I spent the morning at the Wildlife Trust of South and West Wales‘ Teifi Marshes Nature Reserve. I didn’t mean to. It was just meant to be a quick trip to check my photo stock levels in the shop, but the place has a magnetism and peace that just makes you want to stay once you get there. So I ended up walking along the Wetlands Trail and visiting some of the hides.
First stop was the Kingfisher hide and BOOM! kingfisher. But the damn things are like bullets. They dart around the place – bolts of blue flashing through the air like tiny superheros – and then perch just beyond the reach of your camera. Other people have grabbed fantastic pictures, but so far I’ve just got blue smudges perched in the distance. One day!!!!
But another photographer came into the hide and whispered something about curlews.
I love curlews. There’s something elegant yet crazy about them. Long legs, beautifully camouflaged feathers, and that stunning beak that looks as though someone’s attacked it with a hammer and anvil to bend it downwards. So I scrambled out from the hide and legged it down the trail.
For anyone who has never heard a curlew, it’s a haunting sound that instantly makes you feel like you’re out in the wilderness somewhere. You picture immense, deserted moors, or vast hills that stretch on to the horizon. It transports you straight away and, once heard, it’s instantly recognizable from that point on. In some ways it makes me think of Charles Dickens’ Great Expectations. I see Pip running scared after his encounter with Magwitch, mist seething around him. It’s the type of call that pierces through that mist to highlight the loneliness, the fear.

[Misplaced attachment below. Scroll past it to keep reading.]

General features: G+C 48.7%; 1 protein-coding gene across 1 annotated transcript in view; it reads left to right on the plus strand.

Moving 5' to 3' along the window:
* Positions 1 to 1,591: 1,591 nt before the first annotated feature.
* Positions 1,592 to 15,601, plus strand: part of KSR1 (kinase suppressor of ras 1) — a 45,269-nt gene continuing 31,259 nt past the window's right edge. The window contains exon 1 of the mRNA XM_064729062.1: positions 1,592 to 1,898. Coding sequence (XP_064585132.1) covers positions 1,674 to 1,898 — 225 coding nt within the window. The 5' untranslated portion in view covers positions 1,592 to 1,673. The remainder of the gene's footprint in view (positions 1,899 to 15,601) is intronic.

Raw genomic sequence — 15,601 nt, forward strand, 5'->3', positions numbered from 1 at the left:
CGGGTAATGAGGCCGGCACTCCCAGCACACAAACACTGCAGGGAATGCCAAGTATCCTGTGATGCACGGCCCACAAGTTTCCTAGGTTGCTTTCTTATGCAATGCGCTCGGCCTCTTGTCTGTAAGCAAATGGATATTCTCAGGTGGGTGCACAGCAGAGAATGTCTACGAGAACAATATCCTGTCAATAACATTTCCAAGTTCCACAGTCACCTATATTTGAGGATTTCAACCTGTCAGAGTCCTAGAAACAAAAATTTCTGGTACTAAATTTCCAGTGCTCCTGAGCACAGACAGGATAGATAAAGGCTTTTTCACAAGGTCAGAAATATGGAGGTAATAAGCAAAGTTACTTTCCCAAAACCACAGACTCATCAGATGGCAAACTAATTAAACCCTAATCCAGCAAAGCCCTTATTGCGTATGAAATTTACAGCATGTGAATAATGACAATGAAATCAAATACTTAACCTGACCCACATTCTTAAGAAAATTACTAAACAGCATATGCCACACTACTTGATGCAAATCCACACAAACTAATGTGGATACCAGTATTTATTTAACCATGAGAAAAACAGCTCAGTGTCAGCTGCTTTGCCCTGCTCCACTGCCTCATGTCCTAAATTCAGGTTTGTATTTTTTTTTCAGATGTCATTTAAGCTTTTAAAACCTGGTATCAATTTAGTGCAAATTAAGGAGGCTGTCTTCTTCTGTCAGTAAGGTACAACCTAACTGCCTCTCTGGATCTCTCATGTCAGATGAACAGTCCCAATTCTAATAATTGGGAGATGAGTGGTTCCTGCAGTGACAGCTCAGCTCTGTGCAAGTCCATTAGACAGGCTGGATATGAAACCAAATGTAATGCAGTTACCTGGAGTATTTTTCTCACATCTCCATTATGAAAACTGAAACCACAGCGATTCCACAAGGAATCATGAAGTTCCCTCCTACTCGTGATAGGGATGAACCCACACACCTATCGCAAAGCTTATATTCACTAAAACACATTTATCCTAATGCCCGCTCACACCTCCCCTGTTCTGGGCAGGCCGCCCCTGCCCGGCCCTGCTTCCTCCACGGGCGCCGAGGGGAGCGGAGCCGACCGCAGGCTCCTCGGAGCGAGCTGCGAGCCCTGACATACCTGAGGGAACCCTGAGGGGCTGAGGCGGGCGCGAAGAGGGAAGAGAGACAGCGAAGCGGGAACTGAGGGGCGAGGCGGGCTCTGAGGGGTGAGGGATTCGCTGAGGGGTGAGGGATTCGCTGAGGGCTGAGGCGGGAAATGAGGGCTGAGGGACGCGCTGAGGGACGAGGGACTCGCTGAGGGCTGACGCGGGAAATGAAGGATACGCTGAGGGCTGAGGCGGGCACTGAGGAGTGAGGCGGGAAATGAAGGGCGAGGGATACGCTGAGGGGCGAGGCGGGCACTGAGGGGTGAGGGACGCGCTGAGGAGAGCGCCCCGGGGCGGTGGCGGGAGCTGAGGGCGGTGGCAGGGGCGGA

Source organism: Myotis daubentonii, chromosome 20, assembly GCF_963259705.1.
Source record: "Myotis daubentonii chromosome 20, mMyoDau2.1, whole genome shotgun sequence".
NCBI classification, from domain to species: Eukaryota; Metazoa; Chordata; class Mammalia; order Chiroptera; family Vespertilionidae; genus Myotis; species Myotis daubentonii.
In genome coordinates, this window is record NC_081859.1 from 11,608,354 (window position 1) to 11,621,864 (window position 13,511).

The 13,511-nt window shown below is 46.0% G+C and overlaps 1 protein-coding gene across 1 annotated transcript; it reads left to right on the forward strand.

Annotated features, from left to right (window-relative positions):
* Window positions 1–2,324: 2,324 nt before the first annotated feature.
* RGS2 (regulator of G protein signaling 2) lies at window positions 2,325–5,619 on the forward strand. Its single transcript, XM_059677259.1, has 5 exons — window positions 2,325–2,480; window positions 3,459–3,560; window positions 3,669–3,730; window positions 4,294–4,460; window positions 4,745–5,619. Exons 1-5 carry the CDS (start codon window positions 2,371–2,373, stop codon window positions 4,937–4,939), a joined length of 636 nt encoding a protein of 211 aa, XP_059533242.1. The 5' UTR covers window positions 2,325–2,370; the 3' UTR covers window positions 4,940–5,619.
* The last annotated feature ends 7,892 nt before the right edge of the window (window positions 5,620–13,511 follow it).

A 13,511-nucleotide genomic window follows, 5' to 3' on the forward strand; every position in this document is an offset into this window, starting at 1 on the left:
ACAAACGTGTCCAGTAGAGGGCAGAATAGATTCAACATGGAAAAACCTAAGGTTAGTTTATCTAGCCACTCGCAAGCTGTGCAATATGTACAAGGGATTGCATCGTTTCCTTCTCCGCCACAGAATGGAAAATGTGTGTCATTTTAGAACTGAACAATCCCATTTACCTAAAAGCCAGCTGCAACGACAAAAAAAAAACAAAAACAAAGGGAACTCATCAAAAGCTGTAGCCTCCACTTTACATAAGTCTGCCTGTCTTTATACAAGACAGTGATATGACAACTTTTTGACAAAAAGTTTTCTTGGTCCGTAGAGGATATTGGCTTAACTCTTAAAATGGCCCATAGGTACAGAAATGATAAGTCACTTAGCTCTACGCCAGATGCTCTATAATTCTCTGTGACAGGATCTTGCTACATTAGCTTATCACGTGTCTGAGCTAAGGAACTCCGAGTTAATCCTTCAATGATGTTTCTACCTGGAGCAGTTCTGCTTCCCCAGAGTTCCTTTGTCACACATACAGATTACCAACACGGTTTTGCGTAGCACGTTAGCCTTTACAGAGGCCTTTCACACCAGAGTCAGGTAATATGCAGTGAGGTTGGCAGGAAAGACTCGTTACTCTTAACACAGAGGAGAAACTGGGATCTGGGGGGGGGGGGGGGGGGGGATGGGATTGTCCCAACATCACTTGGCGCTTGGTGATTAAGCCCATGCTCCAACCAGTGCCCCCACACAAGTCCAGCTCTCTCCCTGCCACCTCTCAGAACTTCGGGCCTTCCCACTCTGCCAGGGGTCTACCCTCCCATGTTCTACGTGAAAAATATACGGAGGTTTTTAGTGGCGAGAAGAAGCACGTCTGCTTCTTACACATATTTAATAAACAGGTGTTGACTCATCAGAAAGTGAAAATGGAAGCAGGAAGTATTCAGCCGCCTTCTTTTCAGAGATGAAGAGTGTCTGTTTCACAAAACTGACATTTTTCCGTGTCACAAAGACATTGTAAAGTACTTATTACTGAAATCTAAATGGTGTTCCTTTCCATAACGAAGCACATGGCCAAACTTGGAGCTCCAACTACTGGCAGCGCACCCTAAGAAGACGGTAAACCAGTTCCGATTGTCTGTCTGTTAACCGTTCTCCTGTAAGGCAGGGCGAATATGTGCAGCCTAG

Now Teifi Marshes has done a clever thing and named the various hides. The first four along the Wetlands Trail are the Kingfisher, Creek, Mallard, and Curlew hides. You’d think the curlews would’ve been hanging out near their own hide, wouldn’t you? But no, they were all snoozing in a reed bed at the Mallard Hide.
I’d never seen so many of them in one place. Every now and then one would ruffle its feathers and preen for a bit, before turning its head round, snuggling its beak down into the feathers on its back, and then go back to having its post-snack snooze. It was an amazing, if not very action-packed, sight.
But the worrying thing is that curlews are in decline.
According to the RSPB, curlews have declined by 81% in Wales (between 1993 and 2006). In many places they’re on the brink of disappearing completely.
Like most wildlife in decline, the main issue is us. Curlews have had poor breeding success, but it’s also about the lack of habitats. We’ve changed the landscape so much over the years because of farming and population growth that many of their natural nesting habitats have been destroyed. Predation then decimates the eggs and young birds even further, leaving far too few to maintain a healthy population level.
First of all we need to raise awareness of their plight. We can do that simply ourselves by just talking to people we know about the problem. But if you support conservation efforts by joining societies such as the Wildlife Trusts, Royal Society for the Protection of Birds, or Wildfowl and Wetlands Trust then they can maximize efforts to protect habitats and try to slow the decline. Give a donation and it will go directly towards helping these beautiful birds.
Just go out and enjoy nature. Head to your nearest wildlife reserve, walk along the coast, or even hike over the nearest hillside, just get out there and use the wild spaces that are available. Respect the landscape when you’re out there, but otherwise just have fun. By getting out there, visiting reserves and perhaps buying something as simple as a coffee, you’re supporting the efforts of these great organisations to protect the wildlife and the landscapes that we hold so dear.
As for me today? Well, I got some photos and had a great time.